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INTERVIEW with author of Stranger's Notebook

Yin Yin Lu interviews Nomi Stone




How did you discover the Djerba community? Why did you choose to live with them, and for how long were you there? What was it like? Which of their customs and principles did you find the most striking and influential for your poetry?


Djerba was on the peripheries of my consciousness after a 2002 truck bombing of a synagogue there.  I read that the synagogue was called “La Ghriba,” which means the Stranger. I was immediately intrigued by the story of this island community of 1,200 Jews amidst 100,000 Muslims. 

          My interest in North Africa began when I was an undergraduate at Dartmouth College.  As a French Literature and Creative Writing major, I went on a study abroad program to Fes, Morocco to study the Middle East and Islam. For my senior thesis, I wrote a poetry manuscript inspired by the spaces of ritual in both America and the Islamic world.   I knew I wanted to return to North Africa, and the Djerban Jewish community’s remarkable history and mythologies had captured by imagination.  I received a Fulbright to write poetry on the island for a year, in 2003-2004.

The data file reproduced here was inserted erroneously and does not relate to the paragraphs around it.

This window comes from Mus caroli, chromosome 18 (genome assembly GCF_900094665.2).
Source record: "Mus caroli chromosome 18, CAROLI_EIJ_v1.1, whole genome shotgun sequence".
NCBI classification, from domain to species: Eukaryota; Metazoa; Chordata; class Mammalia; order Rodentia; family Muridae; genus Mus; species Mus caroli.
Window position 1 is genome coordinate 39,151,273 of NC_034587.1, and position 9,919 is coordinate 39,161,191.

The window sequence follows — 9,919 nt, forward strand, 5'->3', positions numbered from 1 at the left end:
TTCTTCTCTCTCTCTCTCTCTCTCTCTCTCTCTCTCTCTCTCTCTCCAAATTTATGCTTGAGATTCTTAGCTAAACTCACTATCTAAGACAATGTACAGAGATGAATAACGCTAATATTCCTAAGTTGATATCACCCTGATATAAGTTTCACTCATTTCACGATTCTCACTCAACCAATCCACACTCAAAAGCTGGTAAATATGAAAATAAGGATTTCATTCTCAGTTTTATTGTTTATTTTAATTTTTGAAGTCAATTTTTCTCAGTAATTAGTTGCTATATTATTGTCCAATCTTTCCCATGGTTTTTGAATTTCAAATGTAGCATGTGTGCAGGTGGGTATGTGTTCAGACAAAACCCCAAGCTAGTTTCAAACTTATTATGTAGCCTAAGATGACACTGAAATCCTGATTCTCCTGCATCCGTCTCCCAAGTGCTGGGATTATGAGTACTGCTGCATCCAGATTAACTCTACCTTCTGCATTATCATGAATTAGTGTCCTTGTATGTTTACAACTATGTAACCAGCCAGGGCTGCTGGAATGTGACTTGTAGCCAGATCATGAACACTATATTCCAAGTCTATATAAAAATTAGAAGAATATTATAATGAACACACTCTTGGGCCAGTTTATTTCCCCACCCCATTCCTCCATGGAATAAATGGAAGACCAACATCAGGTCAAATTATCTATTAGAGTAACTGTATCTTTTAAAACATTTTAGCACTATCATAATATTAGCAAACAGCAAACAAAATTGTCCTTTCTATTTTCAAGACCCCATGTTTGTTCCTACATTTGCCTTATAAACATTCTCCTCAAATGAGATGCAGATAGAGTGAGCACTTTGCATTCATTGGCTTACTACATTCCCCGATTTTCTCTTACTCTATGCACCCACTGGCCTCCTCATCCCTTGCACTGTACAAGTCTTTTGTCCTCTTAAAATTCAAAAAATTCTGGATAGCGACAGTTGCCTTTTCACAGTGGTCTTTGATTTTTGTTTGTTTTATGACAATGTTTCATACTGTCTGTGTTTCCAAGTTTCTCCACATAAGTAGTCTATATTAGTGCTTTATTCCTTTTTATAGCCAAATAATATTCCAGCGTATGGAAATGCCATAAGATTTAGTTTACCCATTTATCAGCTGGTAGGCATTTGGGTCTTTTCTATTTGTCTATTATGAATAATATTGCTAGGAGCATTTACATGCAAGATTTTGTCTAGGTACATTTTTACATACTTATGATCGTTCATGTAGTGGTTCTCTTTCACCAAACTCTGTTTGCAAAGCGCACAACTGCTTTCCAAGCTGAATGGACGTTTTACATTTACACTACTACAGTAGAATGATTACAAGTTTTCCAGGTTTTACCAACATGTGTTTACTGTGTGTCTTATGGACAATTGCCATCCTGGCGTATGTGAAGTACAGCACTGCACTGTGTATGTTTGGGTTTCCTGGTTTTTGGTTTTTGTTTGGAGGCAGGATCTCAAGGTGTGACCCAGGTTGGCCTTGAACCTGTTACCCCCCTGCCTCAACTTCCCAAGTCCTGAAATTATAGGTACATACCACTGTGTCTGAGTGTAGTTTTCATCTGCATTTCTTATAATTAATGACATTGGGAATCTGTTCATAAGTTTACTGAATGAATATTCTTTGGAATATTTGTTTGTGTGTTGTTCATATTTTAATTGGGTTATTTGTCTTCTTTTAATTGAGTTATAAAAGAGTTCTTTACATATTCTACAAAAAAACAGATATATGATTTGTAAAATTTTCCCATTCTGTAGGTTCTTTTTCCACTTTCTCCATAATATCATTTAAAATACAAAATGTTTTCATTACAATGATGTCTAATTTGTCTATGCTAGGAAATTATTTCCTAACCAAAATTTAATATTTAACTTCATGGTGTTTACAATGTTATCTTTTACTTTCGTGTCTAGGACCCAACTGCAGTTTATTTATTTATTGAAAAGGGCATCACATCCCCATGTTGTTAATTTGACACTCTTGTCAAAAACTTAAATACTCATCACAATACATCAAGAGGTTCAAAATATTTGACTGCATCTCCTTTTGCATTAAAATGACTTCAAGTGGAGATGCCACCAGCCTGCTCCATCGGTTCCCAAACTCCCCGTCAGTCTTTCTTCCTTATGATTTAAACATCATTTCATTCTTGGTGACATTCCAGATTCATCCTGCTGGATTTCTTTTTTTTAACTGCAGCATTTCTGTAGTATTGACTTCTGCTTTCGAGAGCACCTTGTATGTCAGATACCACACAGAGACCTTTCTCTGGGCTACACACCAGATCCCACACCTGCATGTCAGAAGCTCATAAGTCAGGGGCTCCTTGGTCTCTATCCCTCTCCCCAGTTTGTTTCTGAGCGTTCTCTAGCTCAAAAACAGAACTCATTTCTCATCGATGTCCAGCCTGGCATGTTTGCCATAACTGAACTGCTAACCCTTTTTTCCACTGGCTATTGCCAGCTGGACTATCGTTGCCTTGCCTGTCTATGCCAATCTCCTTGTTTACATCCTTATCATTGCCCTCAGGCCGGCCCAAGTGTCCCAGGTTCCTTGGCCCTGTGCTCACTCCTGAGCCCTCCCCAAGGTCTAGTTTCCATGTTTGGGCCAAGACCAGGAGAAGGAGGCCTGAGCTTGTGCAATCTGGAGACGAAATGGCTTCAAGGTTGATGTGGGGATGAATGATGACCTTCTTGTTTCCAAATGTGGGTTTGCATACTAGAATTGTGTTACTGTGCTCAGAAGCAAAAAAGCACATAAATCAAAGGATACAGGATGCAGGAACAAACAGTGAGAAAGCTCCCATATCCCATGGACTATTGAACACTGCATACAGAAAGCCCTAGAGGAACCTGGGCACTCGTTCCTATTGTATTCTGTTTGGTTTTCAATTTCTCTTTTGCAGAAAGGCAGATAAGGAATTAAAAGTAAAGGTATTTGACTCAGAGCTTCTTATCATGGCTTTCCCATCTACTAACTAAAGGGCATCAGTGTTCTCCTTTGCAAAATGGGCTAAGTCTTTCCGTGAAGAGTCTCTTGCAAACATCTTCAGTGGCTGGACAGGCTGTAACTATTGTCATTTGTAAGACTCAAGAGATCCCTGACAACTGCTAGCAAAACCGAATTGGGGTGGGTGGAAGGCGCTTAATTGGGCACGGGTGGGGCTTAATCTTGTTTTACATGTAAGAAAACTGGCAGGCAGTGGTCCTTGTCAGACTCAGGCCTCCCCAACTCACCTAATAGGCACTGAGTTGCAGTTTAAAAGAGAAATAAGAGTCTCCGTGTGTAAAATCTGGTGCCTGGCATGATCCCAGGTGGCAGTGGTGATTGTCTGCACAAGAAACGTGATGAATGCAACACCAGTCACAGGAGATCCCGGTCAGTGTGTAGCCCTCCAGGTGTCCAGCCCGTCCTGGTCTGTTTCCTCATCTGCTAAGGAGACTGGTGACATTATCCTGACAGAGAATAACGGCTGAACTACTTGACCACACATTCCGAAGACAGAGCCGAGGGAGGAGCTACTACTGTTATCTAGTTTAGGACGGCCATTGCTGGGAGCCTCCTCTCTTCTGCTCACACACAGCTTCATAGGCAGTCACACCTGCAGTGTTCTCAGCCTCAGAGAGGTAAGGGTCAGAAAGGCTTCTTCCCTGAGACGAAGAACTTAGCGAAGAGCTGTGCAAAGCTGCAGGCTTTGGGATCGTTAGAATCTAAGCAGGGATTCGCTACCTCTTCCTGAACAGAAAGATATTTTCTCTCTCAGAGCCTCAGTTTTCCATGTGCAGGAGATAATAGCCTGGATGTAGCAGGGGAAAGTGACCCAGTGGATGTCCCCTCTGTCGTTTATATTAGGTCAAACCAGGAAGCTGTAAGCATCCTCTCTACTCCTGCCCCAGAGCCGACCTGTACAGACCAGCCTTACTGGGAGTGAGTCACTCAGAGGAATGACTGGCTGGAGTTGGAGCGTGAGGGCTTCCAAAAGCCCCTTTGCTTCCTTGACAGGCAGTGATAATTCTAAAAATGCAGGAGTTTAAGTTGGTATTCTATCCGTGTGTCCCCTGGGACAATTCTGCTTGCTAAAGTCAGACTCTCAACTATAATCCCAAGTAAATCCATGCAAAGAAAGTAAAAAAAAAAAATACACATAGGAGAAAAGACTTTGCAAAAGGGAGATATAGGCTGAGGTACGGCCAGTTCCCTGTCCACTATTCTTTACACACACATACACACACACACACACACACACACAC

The Djerban Jewish community traces part of its origin back to the fall of the Babylonian Temple in 586 B.C. (and the remainder to post-1492 Exodus from Spain). In the community's myth of origin, a stone from the fallen Temple's door was brought to the Hara Sgheira (the small Jewish quarter) and became the foundation of the new synagogue.  I was particularly fascinated by this mythology, the messianic lamentation rituals of the community, and the community's relationship with the surrounding Muslims.